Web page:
Information Technology

Most Recent Inventions

App for Stratifying Autism Spectrum Disorders

UW–Madison researchers have developed a software test to differentiate ASD participants into two distinct types of contextual learners. The first group resembles a “Typically Developing” (TD) learning profile, and the second group does not modulate with context, indicating that they are not able to learn the embedded context.

Participants viewed a monitor divided into four quadrants and were asked to search for a visual target, then indicate the quadrant in which the target was located. Unbeknownst to the participants, contextual information about the target location was manipulated across sessions by varying the number of off-targets and the probability of the target being present in that quadrant. Search time as a function of the proportion of informative cues in the target quadrant was used as a measure of contextual learning.

Physics ‘Office Hours’ educational learning platform

A physics education researcher at the University of Wisconsin-Green Bay has designed a novel and interactive app-based study aid platform for students in STEM disciplines. The platform’s interface is built around education research into how students conceptualize problems they do not understand. It is a novel tool to help students see why they are struggling with a particular problem, and what might help them solve it, rather than solving the problem for them. The team’s first working prototype, the Physics Office Hours app, has been designed for use in introductory-level college physics. The app is designed to mimic a scenario students might face during ‘office hours’ with a professor: Rather than offering an answer, the instructor guides the students through problems via a series of questions. A user-friendly online interface allows app content to be easily updated and changed over time and as more problem sets become available. In addition, the app architecture can easily be adapted to problem sets in other STEM disciplines and therefore serves as a platform technology.

Matrix Processor with Localized Memory to Increase Data Throughput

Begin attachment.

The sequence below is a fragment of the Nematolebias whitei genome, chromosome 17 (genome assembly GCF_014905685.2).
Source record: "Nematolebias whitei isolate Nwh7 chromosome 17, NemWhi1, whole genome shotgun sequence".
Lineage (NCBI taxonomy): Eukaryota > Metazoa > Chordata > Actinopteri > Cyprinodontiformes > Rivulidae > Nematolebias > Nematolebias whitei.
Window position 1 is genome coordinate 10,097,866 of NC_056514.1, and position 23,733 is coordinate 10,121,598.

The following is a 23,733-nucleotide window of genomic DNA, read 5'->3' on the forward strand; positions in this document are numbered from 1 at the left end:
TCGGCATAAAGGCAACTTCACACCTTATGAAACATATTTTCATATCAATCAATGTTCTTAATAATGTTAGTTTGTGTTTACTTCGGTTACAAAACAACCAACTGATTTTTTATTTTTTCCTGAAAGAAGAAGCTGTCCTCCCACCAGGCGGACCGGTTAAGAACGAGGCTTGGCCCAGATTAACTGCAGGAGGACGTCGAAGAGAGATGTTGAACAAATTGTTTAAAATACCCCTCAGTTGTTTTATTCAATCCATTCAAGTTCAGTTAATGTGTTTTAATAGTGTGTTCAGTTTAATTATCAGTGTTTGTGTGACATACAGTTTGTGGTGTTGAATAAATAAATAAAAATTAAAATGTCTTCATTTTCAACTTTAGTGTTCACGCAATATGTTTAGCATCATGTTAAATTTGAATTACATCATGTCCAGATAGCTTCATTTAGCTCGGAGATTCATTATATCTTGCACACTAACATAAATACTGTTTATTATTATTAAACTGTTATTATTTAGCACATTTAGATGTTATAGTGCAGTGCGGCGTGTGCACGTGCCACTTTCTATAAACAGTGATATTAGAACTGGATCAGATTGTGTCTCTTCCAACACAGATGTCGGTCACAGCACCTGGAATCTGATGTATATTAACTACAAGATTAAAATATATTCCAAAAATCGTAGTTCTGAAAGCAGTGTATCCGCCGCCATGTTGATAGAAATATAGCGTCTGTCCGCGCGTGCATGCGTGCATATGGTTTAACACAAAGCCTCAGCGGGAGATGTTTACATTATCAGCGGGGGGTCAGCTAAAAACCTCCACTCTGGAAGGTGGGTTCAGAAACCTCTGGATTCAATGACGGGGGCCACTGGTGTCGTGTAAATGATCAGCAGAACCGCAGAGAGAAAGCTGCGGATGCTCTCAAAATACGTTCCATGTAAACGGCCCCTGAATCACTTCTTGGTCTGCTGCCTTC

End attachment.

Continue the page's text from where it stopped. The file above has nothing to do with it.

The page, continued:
To address this challenge, Li’s team has developed computer architecture combining local memory elements and processing elements on a single integrated circuit substrate. In this way, data stored in a given local memory resource normally associated with a given processing unit is shared among multiple processing units. The sharing may be in a pattern following the logical interrelationship of a matrix calculation (e.g., along rows and columns in one or more dimensions of the matrix).

Sharing reduces memory replication (the need to store a given value in multiple local memory locations), thus reducing the need for local memory and unnecessary transfers of data between local memory and external memory. This permits high speed processing on local memories (on-chip) and reduces energy consumption associated with a calculation.

Mobile Tools for Autism & Communicative Disorders Therapy

A Researcher at University of Wisconsin Stevens Point has developed a suite of medically secure mobile application tools to instantly communicate, track and analyze behaviors and medical interventions for a variety of communication spectrum disorders, especially focusing on Autism therapies. In addition, this system is designed to increase the ability of organizations to train new therapeutic staff in the field through calculated suggestions from an artificial intelligence engine. The suite of apps consists of 1) a data entry, tracking and analysis tool 2) a video capture, sharing and behavior tagging tool, and 3) an artificial intelligence tool. An online Knowledge Automation Expert System (a type of Artificial Intelligence software) is used to track treatment, look for patterns in said treatment, and provide guidance on the next best steps based on each child’s needs. The applications are media rich and allow parents, therapists, and medical doctors to record, track, and observe actual behavior in real time through interactive charting, video sharing, and video conferencing. The video sharing and conferencing provide a way for therapists in the field to work in real-time with senior therapists remotely, thus increasing the level of training for field staff.